- 01 Oct 21
Sample-happy electronic crew go Deutsche
Berlin has long proved a lodestar to musicians, becoming a darkly twinkling object of fascination for everyone from Bowie to U2. Latest to catch the Mitteleuropa bug are Public Service Broadcasting, the often mesmerising, occasionally twee UK ensemble, who have acquired a fanbase with electronica compositions incorporating snatches of old public service information videos (they are, then, a group that does exactly what it says on the tin).
Bright Magic is a departure. Gone are the vintage flourishes, replaced here by a tripartite love-letter to the German capital, to which band leader J. Willgoose, Esq relocated between 2019 and 2020. And much like Berlin itself, the album juxtaposes the old and new across its three distinctive segments.
The spirit of chilly Cold War euro-techno runs through opener ‘Der Sumpf (Sinfonie der Großstadt)’, an instrumental radiating so much monochrome hauteur it’s almost a surprise it doesn’t sprout icicles. The (slightly cartoonish) caricature of Berliners as downcast and strait-laced is meanwhile evoked on the teutonically grim ‘Der Rhythmus der Maschinen’, featuring a soul-curdling spoken word piece by Blixa Bargeld of industrial eccentrics Einstürzende Neubauten.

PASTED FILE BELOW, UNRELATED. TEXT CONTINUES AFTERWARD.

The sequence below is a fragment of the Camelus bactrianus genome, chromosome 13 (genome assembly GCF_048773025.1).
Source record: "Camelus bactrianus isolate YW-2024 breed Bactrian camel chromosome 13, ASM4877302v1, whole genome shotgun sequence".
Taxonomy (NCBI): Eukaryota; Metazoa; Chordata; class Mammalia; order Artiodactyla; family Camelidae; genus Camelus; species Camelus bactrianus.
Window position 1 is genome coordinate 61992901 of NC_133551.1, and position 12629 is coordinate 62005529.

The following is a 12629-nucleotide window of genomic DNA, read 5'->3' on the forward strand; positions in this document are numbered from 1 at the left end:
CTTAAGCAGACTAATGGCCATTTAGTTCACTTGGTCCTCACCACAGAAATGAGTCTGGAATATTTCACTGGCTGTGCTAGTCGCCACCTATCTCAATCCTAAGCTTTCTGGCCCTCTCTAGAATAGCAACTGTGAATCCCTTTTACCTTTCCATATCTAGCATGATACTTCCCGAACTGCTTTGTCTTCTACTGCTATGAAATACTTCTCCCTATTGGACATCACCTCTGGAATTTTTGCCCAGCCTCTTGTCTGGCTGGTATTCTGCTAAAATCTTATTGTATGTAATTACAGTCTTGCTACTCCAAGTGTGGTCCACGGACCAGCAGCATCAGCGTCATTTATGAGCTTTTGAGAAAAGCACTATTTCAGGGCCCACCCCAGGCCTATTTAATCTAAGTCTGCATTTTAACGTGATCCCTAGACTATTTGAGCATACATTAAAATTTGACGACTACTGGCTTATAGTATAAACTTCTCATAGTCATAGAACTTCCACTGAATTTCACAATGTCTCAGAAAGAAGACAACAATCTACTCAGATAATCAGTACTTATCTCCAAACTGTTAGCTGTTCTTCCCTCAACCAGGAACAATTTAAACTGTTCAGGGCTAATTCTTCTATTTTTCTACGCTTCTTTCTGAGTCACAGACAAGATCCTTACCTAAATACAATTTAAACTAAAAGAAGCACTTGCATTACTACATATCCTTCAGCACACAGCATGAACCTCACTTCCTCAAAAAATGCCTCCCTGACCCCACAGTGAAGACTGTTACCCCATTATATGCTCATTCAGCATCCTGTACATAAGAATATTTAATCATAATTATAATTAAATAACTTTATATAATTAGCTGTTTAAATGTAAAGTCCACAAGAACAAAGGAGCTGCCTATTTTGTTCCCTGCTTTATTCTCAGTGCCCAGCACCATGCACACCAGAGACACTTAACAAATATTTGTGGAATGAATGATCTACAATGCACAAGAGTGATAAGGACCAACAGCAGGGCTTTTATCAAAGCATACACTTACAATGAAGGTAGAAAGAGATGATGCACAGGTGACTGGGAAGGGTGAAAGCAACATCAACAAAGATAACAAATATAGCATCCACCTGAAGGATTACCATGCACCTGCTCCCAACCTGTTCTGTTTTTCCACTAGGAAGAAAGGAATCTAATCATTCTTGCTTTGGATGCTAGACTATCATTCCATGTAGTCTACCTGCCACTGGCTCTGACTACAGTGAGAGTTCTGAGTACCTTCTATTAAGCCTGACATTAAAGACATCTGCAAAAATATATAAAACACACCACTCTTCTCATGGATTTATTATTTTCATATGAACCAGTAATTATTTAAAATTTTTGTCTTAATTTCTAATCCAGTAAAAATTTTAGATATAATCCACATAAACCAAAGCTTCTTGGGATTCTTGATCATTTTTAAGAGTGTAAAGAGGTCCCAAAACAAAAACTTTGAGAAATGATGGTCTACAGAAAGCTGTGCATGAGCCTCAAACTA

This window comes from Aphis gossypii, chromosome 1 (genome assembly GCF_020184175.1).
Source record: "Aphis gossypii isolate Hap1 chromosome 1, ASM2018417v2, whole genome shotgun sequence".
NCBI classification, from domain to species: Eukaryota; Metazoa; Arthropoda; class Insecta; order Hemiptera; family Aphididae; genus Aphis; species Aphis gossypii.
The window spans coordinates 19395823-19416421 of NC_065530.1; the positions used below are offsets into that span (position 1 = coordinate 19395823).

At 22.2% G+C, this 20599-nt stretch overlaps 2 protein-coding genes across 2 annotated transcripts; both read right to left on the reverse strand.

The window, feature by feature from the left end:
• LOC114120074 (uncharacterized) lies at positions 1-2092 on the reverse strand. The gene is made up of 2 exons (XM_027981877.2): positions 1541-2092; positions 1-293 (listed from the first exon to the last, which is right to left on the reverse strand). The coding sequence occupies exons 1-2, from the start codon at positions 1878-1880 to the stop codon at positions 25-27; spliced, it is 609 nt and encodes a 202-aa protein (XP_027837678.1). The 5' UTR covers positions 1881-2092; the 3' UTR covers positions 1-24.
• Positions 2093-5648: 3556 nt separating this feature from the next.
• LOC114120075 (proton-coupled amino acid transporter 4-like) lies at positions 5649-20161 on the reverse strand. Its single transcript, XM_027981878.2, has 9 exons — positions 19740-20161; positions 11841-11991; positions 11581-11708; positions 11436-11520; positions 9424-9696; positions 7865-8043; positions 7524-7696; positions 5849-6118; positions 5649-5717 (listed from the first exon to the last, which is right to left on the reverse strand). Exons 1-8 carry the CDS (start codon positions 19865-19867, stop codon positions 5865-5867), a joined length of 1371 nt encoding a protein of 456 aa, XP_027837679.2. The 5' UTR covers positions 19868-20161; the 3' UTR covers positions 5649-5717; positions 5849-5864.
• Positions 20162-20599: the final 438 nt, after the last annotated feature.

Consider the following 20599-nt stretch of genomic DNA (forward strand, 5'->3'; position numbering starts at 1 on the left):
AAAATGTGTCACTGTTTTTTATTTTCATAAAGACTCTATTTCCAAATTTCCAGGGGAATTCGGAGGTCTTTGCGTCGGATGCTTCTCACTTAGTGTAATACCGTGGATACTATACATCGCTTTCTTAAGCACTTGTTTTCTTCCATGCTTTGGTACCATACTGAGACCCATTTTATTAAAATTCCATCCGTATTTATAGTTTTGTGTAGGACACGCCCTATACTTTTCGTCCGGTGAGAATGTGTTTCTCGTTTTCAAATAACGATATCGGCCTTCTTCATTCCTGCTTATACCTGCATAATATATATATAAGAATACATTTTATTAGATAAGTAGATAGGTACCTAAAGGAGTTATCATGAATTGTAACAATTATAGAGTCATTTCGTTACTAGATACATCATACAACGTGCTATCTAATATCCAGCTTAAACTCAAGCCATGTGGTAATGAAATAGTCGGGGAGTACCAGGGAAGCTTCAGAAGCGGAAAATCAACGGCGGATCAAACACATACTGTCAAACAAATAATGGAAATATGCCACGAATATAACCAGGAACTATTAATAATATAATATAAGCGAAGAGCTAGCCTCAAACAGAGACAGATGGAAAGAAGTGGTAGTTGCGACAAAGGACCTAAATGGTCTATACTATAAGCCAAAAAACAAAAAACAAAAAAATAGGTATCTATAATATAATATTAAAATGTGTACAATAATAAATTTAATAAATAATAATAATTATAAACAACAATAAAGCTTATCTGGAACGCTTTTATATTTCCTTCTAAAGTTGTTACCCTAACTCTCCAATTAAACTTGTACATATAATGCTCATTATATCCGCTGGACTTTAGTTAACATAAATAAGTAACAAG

Berlin isn’t all stark architecture and communist tower blocks, and the modern city of 24/7 hedonism comes alive as the LP proceeds into its middle section with ‘People, Let’s Dance’, showcasing Berlin-based, Norway-born singer EERA and the recycled riff of Depeche Mode’s ‘People Are People’. And yet such delirium is merely temporary. It ebbs away as the project enters its closing chapter and evokes the grim spirit of side two of Bowie’s Low. That opus was, of course, recorded at the famous Hansa Studios in Kreuzberg – the same space where Willgoose and collaborators assembled Bright Magic. Tonally, thematically and technologically, it adds up to quite a shift for Public Service Broadcasting – a firmly-established band who have embarked on a new career in a new town.